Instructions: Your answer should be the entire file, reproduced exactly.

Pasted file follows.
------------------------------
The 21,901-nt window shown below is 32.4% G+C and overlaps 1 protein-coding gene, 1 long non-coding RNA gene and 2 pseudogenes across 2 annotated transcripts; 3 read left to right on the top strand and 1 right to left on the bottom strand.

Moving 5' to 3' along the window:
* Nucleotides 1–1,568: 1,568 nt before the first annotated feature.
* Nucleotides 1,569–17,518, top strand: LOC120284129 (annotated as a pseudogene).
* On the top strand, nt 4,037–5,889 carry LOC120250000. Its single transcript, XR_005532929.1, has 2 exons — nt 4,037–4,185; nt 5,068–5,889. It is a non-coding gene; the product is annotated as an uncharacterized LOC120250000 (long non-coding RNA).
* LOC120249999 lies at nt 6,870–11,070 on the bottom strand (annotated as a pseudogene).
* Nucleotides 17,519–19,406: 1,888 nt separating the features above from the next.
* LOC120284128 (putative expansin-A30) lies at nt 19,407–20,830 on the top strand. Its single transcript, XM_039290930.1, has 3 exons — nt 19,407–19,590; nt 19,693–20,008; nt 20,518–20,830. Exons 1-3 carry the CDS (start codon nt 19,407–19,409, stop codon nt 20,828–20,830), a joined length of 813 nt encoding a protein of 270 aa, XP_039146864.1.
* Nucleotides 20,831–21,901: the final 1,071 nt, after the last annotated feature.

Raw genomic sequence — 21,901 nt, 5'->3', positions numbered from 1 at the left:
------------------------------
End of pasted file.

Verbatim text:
The 21,901-nt window shown below is 32.4% G+C and overlaps 1 protein-coding gene, 1 long non-coding RNA gene and 2 pseudogenes across 2 annotated transcripts; 3 read left to right on the top strand and 1 right to left on the bottom strand.

Moving 5' to 3' along the window:
* Nucleotides 1–1,568: 1,568 nt before the first annotated feature.
* Nucleotides 1,569–17,518, top strand: LOC120284129 (annotated as a pseudogene).
* On the top strand, nt 4,037–5,889 carry LOC120250000. Its single transcript, XR_005532929.1, has 2 exons — nt 4,037–4,185; nt 5,068–5,889. It is a non-coding gene; the product is annotated as an uncharacterized LOC120250000 (long non-coding RNA).
* LOC120249999 lies at nt 6,870–11,070 on the bottom strand (annotated as a pseudogene).
* Nucleotides 17,519–19,406: 1,888 nt separating the features above from the next.
* LOC120284128 (putative expansin-A30) lies at nt 19,407–20,830 on the top strand. Its single transcript, XM_039290930.1, has 3 exons — nt 19,407–19,590; nt 19,693–20,008; nt 20,518–20,830. Exons 1-3 carry the CDS (start codon nt 19,407–19,409, stop codon nt 20,828–20,830), a joined length of 813 nt encoding a protein of 270 aa, XP_039146864.1.
* Nucleotides 20,831–21,901: the final 1,071 nt, after the last annotated feature.

Raw genomic sequence — 21,901 nt, 5'->3', positions numbered from 1 at the left: